An American National Standard, NSF/ANSI 2-2022: Food Equipment, covers food protection and sanitation requirements for a variety of food handling and processing equipment.
A chef taps into his or her robust gastronomical knowledge to deliver delectable, possibly salubrious foods to a restaurant’s patrons. However, far more facets are in play here. Other than the talents wielded by those cooking your food, there is a desire to utilize the best ingredients, materials, and equipment. This equipment helps deliver a certain quality of food in terms of taste but also sanitation. Health and safety associated with food is assured at many levels, even that of the manufacturer.
American National Standard For Food Handling Equipment
NSF/ANSI 2-2022 covers the minimum food protection and sanitation requirements for the materials, design, fabrication, construction, and performance of food handling equipment. Such equipment includes bakery, cafeteria, kitchen, and pantry units and other handling and processing equipment like tables and components, counters, tableware, hoods, shelves, and sinks, among others.
Considerations in play here include the smoothness of angles and corners in a food zone, the usage of fasteners, latches, hinges, and the cleanability of various components for sanitation. These concerns, as well as many others, are outlined in the NSF/ANSI 2-2022 standard.
Changes to NSF/ANSI 2-2022
NSF/ANSI 2-2022 revises the 2021 edition of the same American National Standard for food equipment. The current revision went through one noteworthy change:
- Language was added in Section 5.20 regarding equipment mounting.
NSF/ANSI 2-2022: Food Equipment is available on the ANSI Webstore.
Changes to NSF/ANSI 2-2021
While now superseded, the previous, 2021 edition of this standard was recent enough for its changes to still be relevant to its users. These changes include:
- New Figure 29, “Impact resistance test, was added as a reference diagram for new language regarding glass and glass-like tableware. This new language was added to Sections 4, 5, and 6.
- Language regarding the use of load cells was updated in Sections 220.127.116.11 and 18.104.22.168.
- New Section 22.214.171.124 was added to cover warewashing and hot food holding thermometers, and language was added to Section 6.3.3 regarding these topics.
- Language regarding the use of wood was added to Section 4.5.
- All figures in the standard document were newly rendered and updated for clarity and consistency.
Changes to NSF/ANSI 2-2019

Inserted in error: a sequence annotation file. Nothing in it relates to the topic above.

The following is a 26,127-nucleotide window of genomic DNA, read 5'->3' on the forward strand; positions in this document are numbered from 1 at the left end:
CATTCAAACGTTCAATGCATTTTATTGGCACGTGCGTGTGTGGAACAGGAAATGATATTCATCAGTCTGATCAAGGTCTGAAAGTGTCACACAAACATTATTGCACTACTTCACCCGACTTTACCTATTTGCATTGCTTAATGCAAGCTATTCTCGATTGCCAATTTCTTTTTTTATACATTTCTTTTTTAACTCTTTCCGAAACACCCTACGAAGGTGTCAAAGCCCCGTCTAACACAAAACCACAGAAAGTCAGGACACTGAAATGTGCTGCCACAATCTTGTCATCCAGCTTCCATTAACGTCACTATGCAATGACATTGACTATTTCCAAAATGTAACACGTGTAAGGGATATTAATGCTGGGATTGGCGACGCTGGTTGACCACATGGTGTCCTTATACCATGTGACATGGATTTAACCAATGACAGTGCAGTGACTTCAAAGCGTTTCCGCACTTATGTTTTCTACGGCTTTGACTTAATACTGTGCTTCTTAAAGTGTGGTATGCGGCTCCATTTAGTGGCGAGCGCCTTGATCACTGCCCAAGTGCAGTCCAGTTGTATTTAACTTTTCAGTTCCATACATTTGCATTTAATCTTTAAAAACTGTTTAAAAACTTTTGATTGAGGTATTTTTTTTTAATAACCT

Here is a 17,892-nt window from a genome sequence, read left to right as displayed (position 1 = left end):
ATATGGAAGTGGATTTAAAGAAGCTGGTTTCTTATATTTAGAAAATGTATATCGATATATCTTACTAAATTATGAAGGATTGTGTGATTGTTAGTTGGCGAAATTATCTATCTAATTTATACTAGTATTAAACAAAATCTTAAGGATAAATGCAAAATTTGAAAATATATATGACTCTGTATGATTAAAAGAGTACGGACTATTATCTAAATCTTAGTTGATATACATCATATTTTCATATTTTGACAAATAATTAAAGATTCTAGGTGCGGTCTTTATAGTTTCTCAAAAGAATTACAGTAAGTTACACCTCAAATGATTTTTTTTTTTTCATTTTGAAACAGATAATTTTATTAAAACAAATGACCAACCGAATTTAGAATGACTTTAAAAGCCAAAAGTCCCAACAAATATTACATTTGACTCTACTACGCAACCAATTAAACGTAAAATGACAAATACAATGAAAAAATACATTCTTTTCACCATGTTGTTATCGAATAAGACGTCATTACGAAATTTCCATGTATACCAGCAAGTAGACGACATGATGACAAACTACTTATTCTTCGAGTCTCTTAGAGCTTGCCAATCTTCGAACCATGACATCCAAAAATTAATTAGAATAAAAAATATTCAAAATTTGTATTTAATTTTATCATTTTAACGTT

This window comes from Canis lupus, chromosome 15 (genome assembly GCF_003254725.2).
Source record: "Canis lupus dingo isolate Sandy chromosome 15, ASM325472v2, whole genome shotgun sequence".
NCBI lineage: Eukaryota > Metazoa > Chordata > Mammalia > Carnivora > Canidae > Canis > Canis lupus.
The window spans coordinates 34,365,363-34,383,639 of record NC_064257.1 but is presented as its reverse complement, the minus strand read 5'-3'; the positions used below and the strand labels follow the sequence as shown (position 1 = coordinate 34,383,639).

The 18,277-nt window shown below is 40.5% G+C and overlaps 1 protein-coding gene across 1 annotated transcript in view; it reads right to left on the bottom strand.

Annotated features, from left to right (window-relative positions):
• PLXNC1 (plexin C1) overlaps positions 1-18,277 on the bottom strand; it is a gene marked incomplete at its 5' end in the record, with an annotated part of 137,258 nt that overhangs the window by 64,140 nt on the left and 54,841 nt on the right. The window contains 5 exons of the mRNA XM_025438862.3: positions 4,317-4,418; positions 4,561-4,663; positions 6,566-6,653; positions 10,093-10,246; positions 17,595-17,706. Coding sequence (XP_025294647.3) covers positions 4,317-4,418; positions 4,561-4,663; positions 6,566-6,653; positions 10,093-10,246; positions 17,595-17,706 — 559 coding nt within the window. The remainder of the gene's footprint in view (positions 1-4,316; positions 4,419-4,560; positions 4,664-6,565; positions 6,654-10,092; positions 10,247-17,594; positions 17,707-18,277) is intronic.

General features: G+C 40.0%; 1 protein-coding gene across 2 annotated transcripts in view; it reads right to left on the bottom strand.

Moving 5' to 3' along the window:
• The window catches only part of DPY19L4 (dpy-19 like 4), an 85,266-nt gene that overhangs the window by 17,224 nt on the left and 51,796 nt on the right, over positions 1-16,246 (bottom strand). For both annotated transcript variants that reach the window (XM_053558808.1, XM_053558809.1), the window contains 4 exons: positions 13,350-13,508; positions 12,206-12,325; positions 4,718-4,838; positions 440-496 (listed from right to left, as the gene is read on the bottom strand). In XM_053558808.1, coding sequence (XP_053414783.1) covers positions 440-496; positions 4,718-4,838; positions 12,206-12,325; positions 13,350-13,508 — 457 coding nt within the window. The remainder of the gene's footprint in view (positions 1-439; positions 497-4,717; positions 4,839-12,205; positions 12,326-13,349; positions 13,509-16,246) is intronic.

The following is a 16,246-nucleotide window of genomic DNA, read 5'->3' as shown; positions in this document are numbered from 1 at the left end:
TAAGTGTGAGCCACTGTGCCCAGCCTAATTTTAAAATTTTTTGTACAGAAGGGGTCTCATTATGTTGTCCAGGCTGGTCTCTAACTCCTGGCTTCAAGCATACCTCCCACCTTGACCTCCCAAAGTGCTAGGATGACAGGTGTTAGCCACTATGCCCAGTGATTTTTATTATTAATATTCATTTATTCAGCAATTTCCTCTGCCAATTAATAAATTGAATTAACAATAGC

NSF/ANSI 2-2019 revised the 2018 edition of the standard for food equipment. This revision went through the following changes:
- Language for the term “dinnerware” was modified.
- The term “in-place cleaning (IPC)” was changed to “clean-in-place (CIP).”
- The normative reference for IEEE/ASTM SI 10 American National Standard For Metric Practice was updated.
- Keeping in line with changes made to other American National Standards published by NSF International in 2019, the annexes in NSF/ANSI 2-2019 changed from alpha characters to numeric, preceded by a “Normative” or “Informative.” With this change, previous “Annex A” became “Normative Annex 1 (N-1).”
Changes to NSF/ANSI 2-2018
For users who need to remained informed of the changes made to this standard a few revisions back, we’ve listed the changes to the 2018 edition of the standard below:
- With the withdrawal of NSF/ANSI 36-2012: Dinnerware, NSF/ANSI 2-2018 updated language regarding dinnerware, including stipulations for permanent marking or identification plates denoting the manufacturer’s name and product logo.
- NSF/ANSI 2-2018 also updated language regarding the permissible use of sealants in section 4.7, noting that sealants need to meet the guidelines for zone and intended use as permitted in section 5.34 on ice pans and pins, as well as sections included in previous editions of the standard.
- The section on the permissible use of lesser radii of internal angles and corners of the food zone was updated for clarification.
- Section 126.96.36.199 on backflow prevention was expanded to add a new permissible backflow option regarding an air gap in relation to the water supply inlet.